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Comparison of long-term low-fat versus high-fat diets on blood lipids: a systematic review and meta-analysis

Published online by Cambridge University Press:  12 April 2013

L. Schwingshackl
Affiliation:
University of Vienna, Faculty of Life Sciences, Department of Nutritional Sciences, A-1090 Vienna, Austria
G. Hoffmann
Affiliation:
University of Vienna, Faculty of Life Sciences, Department of Nutritional Sciences, A-1090 Vienna, Austria
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Abstract

Type
Abstract
Copyright
Copyright © The Authors 2013

Dietary fat plays an important role in the primary prevention of cardiovascular disease, but long-term effects of different percentages of fat in the diet on blood lipids as biomarkers of cardiovascular risk remain to be established. In the present systematic review, randomized controlled intervention trials (RCTs) investigating the long-term effects of low fat (LF) diets as compared to diets with high amounts of fat (HF) on blood lipids were analyzed. Three electronic databases (MEDLINE, EMBASE, and the Cochrane Trial Register) were searched for RCTs with no restriction to calendar date or language. Moreover, reference lists from retrieved articles as well as systematic reviews and meta-analysis were reviewed. RCTs reporting mean post or mean differences with their standard deviation for effects of LF vs. HF diets on blood lipids were included according to the Cochrane Handbook( Reference Higgins and Green 1 ). Both authors independently extracted data and assessed study quality with the Jadad Score. Study specific weighted mean differences were pooled using a random effect model (REVIEW MANAGER 5.1.0). For RCTs with a quality score ≥3, an additional sensitivity analysis was performed. By using the metareg function of STATA 12.0 a random effect meta-regression was calculated to investigate high heterogeneity.

Fig. 1. Bubble plots for the association between saturated fatty acids and total cholesterol (left panel), and between total fat HDL-cholesterol (right panel).

A total of 32 studies were included in the primary meta-analysis. Decrease in total cholesterol (TC) [−4.55 mg/dl (95% CI −8.03 to −1.07) (p=0.01)] and LDL-cholesterol [weighted mean differences (WMD): −3.11 mg/dl (95% CI −4.51 to −1.71), p<0.0001] was significantly more pronounced following LF diets, while raise in HDL-cholesterol [WMD: 2.35 mg/dl (95% CI 1.92 to 3.42), p<0.0001] and reduction in triacylglycerols (TG) [WMD: −8.38 mg/dl (95% CI −13.50 to −3.25), p=0.001] was more distinct in the HF groups. Sensitivity analysis could confirm the results of the primary analyses. In addition, exclusion of the largest study(2) to account for a potential “large study effect” on the pooled WMD did not yield an outcome significantly different from the comprehensive meta-analyses. Post-hoc meta-regression indicated that changes in TC were associated with higher amounts of saturated fat and lower contents in polyunsaturated fat, whereas changes in HDL-cholesterol were related to higher amounts of total fat and monounsaturated fat in HF diets, respectively. Thus, neither LF nor HF showed definite beneficial effects on blood lipids which is why dietary recommendations in either direction should be considered carefully.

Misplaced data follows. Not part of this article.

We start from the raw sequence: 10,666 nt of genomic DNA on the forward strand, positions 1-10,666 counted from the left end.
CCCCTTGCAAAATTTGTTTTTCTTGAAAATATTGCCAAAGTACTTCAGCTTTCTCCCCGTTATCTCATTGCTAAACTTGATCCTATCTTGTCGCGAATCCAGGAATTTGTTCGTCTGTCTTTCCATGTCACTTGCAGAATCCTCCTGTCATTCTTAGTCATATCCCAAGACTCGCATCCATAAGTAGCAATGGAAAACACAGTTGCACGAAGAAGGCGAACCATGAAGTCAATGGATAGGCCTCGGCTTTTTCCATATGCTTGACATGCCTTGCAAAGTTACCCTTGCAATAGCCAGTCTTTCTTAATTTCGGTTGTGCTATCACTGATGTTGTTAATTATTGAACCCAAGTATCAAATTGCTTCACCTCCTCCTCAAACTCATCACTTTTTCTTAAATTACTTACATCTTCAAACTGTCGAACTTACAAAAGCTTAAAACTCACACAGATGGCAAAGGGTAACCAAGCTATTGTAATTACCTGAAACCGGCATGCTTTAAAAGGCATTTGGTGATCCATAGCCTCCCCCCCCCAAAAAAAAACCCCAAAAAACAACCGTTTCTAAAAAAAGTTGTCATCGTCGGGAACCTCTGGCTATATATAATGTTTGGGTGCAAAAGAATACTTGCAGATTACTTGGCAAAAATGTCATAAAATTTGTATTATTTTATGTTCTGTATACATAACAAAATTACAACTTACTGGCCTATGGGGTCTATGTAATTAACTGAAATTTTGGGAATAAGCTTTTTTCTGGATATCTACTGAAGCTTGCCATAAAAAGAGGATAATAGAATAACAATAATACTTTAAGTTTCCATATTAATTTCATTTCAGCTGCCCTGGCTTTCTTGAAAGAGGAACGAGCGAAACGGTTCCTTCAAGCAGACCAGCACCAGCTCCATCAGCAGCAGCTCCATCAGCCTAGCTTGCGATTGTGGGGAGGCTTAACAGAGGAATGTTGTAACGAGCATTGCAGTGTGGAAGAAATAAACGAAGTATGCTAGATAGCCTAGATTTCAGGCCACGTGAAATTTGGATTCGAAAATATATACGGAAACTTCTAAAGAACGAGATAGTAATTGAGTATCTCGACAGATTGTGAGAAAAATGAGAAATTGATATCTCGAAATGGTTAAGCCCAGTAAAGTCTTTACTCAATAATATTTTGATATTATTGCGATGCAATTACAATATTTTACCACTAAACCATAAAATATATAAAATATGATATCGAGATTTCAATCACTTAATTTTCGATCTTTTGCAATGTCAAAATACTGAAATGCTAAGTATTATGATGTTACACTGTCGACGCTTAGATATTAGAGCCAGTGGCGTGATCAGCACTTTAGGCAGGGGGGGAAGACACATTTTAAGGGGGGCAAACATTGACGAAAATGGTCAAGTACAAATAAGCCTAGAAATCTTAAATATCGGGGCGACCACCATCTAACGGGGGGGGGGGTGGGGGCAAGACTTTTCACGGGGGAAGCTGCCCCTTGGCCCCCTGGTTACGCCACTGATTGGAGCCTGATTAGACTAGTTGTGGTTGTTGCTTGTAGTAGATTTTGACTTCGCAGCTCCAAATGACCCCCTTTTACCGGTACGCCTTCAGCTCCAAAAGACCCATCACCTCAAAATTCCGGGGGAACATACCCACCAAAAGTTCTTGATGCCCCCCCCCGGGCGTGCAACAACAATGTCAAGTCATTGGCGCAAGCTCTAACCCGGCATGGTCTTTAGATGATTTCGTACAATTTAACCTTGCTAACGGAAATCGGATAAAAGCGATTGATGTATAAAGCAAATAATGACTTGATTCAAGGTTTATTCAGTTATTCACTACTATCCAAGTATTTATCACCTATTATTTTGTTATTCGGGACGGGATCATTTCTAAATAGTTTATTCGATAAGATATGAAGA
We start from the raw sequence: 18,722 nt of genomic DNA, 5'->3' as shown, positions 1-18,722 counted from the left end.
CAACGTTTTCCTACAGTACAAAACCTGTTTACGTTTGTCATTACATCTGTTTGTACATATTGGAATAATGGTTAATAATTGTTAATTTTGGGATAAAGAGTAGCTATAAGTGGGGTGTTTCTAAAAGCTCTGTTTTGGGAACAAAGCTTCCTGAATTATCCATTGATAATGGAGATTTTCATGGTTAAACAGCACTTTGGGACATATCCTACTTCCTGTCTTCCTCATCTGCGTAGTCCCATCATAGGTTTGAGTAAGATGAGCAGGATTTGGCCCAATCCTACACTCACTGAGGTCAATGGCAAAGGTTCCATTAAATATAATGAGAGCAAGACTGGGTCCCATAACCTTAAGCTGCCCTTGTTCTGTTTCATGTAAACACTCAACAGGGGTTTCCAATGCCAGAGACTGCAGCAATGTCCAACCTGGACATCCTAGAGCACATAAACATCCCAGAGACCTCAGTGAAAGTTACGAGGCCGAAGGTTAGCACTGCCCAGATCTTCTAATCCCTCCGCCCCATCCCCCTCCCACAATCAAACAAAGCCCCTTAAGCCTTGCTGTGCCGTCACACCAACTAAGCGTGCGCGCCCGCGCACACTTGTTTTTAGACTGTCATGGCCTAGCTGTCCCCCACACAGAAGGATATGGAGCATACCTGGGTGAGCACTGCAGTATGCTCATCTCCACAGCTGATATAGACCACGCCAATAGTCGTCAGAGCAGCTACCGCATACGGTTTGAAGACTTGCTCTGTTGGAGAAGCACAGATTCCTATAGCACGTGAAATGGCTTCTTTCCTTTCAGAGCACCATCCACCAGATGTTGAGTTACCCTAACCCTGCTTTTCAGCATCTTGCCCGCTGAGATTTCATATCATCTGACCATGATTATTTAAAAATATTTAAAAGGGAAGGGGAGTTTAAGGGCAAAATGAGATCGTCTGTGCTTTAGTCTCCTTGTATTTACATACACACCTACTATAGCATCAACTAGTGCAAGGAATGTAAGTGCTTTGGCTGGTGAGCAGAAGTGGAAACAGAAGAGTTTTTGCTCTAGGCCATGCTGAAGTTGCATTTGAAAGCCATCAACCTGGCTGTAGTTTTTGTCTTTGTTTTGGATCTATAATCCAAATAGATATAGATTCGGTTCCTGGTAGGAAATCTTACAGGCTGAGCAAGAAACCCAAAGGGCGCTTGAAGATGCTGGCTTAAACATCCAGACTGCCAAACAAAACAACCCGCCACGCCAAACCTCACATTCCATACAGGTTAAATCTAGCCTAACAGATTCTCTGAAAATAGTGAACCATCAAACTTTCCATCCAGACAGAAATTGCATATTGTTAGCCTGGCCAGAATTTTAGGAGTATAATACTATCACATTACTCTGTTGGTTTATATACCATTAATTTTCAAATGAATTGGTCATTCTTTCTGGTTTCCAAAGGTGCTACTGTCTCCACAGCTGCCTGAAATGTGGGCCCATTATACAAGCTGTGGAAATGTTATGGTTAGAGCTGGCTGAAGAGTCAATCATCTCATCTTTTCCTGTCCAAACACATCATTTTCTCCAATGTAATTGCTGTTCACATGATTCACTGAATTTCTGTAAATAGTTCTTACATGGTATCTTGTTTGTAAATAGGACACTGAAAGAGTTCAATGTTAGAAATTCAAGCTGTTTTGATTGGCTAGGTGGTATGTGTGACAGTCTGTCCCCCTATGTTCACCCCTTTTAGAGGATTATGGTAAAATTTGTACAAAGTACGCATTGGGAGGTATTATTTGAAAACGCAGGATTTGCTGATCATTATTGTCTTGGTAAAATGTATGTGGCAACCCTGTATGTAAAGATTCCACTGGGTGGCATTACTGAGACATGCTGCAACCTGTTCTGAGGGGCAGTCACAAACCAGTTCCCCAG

References

1. Higgins, JP & Green, S (2011) Cochrane Handbook of systematic reviews, Version 5.1.0 http://www.cochrane-handbook.org (accessed June 2012).Google Scholar
2. Howard, BV, Curb, JD, Eaton, CB et al. (2010) Low-fat dietary pattern and lipoprotein risk factors: the Women's Health Initiative Dietary Modification Trial. Am J Clin Nutr 9, 860874.CrossRefGoogle Scholar
Figure 0

Fig. 1. Bubble plots for the association between saturated fatty acids and total cholesterol (left panel), and between total fat HDL-cholesterol (right panel).

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